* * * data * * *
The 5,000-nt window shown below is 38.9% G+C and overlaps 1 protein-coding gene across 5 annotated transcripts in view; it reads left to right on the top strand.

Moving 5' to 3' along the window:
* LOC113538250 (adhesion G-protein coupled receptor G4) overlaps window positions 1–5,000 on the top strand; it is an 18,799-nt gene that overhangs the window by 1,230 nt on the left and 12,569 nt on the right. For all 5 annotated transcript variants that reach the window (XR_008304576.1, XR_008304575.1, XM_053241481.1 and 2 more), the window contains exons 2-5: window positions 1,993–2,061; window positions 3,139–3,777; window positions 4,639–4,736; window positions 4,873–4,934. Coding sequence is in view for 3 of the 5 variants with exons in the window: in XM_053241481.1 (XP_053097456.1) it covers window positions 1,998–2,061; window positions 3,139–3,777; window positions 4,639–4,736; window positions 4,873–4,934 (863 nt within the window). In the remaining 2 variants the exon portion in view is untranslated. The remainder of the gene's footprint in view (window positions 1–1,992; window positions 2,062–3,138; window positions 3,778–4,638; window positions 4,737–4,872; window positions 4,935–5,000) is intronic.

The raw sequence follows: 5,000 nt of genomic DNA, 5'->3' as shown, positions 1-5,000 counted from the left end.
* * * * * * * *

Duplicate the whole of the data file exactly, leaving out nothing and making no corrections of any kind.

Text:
The 5,000-nt window shown below is 38.9% G+C and overlaps 1 protein-coding gene across 5 annotated transcripts in view; it reads left to right on the top strand.

Moving 5' to 3' along the window:
* LOC113538250 (adhesion G-protein coupled receptor G4) overlaps window positions 1–5,000 on the top strand; it is an 18,799-nt gene that overhangs the window by 1,230 nt on the left and 12,569 nt on the right. For all 5 annotated transcript variants that reach the window (XR_008304576.1, XR_008304575.1, XM_053241481.1 and 2 more), the window contains exons 2-5: window positions 1,993–2,061; window positions 3,139–3,777; window positions 4,639–4,736; window positions 4,873–4,934. Coding sequence is in view for 3 of the 5 variants with exons in the window: in XM_053241481.1 (XP_053097456.1) it covers window positions 1,998–2,061; window positions 3,139–3,777; window positions 4,639–4,736; window positions 4,873–4,934 (863 nt within the window). In the remaining 2 variants the exon portion in view is untranslated. The remainder of the gene's footprint in view (window positions 1–1,992; window positions 2,062–3,138; window positions 3,778–4,638; window positions 4,737–4,872; window positions 4,935–5,000) is intronic.

The raw sequence follows: 5,000 nt of genomic DNA, 5'->3' as shown, positions 1-5,000 counted from the left end.